Overcoming the minority rights paradox : a new approach to intercultural deliberation
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The minority rights paradox is articulated at the level of political theory, is deployed by liberal democratic institutions, and can be observed in the political discourse of mass communications. Minority groups, it is argued, are paradoxically claiming purported rights that are unsupported by the values upon which the claimants base their claim. On the one hand, minority claims are made on the basis of rights secured by a liberal democracy; on the other hand, the claims undermine the legitimacy of liberal reasoning—the same reasoning that legitimizes the rights on which the claims are made. The self-referential implications of this paradox are as follows: Either the minority claim negates its own justification or the underlying justification renders the claim moot. In either case, the charge of paradox effectively puts an end to the conversation by dismissing minority rights claims before they are properly understood. My aim is to first, come to terms with political dialogues in which the charge of paradox occurs and second, to overcome the stultifying effects of the minority rights paradox through a deliberative approach to negotiating the concept and content of minority rights claims. Evaluating the claims of minorities, I will argue, requires a dialogue that can adapt to the participants in the dialogue—an inclusive deliberative process that gives formal, procedural and substantive recognition to the worldviews of minority cultures in political decision-making.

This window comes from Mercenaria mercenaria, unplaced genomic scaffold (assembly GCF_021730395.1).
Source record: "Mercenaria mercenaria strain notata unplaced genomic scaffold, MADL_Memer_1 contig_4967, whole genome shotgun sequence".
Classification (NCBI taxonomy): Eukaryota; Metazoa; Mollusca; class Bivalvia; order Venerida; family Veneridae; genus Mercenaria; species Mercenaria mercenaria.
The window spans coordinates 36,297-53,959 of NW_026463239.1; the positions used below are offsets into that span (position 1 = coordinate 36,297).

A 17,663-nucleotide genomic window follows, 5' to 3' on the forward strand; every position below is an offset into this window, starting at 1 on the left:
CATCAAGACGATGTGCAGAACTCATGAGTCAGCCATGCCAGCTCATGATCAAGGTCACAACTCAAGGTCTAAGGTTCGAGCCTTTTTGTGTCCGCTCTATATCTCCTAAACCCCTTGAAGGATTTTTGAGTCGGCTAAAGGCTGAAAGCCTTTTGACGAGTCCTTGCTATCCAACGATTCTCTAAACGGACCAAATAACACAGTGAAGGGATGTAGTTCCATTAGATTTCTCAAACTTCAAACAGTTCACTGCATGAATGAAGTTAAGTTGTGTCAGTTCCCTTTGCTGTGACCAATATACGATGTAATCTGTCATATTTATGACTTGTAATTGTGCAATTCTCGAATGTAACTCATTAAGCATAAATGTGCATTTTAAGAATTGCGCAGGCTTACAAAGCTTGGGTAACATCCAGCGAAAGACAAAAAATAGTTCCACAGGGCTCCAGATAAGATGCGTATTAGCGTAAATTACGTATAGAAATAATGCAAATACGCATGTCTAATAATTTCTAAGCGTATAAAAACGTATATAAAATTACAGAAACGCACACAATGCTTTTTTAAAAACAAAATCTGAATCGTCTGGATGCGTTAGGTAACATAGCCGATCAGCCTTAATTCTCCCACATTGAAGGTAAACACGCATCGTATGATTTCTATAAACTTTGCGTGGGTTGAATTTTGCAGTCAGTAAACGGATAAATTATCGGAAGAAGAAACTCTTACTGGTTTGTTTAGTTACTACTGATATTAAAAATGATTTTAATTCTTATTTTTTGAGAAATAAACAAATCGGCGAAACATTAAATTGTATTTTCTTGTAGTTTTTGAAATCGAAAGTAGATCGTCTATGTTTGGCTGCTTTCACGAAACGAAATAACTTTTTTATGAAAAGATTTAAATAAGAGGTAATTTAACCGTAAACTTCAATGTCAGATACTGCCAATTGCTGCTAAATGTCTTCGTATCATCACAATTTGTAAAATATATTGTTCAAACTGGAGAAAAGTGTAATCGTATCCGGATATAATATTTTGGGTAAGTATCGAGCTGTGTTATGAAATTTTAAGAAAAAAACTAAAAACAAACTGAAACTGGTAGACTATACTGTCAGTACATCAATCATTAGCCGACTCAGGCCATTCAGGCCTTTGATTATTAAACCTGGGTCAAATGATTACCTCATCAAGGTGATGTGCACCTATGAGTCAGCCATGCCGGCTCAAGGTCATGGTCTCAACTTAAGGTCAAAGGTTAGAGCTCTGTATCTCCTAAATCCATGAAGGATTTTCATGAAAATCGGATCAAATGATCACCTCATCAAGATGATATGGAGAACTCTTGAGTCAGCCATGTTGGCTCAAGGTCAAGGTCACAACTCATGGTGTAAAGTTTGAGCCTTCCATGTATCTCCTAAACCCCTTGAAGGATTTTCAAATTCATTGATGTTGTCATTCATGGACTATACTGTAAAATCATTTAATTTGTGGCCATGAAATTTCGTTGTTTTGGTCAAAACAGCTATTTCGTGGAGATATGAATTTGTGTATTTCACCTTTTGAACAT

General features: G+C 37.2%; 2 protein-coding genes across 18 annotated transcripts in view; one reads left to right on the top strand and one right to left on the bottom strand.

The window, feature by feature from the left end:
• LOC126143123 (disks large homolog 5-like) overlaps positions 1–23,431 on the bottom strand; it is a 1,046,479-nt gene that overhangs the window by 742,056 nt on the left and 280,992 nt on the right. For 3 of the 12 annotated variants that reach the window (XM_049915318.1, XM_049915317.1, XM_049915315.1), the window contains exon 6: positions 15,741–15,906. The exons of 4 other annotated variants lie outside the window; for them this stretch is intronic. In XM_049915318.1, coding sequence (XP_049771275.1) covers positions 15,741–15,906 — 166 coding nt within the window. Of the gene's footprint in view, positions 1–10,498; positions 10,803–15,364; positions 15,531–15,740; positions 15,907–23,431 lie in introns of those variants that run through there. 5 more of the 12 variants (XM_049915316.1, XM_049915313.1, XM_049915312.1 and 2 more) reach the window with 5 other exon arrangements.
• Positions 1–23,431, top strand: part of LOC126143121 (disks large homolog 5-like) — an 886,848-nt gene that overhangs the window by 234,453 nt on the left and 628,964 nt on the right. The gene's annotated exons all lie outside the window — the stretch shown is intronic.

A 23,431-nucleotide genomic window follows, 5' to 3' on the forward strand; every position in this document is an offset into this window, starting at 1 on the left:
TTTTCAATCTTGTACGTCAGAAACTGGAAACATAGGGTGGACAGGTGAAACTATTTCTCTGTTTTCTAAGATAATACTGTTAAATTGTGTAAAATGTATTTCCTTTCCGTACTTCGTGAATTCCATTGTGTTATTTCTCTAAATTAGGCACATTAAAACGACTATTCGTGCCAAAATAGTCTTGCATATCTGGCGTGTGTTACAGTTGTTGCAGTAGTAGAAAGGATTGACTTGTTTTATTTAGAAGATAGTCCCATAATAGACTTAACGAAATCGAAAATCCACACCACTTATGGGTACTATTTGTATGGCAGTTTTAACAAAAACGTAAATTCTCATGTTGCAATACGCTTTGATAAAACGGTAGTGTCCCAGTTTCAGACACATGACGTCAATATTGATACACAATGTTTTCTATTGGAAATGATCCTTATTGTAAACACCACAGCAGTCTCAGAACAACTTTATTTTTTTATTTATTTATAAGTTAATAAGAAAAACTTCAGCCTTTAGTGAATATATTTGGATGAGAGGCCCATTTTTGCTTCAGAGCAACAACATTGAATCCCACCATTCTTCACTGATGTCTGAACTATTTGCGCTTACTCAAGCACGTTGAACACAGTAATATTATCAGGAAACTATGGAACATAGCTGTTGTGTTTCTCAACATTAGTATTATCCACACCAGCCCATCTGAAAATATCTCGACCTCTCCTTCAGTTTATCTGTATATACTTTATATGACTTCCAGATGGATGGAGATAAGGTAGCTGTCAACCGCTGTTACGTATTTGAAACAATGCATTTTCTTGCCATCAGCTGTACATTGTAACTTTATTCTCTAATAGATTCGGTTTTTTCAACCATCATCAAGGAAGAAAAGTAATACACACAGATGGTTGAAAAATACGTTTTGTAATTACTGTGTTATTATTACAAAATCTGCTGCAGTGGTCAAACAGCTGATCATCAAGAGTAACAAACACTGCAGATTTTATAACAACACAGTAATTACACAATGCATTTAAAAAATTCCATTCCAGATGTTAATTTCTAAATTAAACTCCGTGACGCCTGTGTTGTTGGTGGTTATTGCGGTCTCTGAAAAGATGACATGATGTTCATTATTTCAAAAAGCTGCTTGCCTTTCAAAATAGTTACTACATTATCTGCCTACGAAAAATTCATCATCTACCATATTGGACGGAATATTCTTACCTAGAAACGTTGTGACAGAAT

Thesis, PhD Doctor of Philosophy
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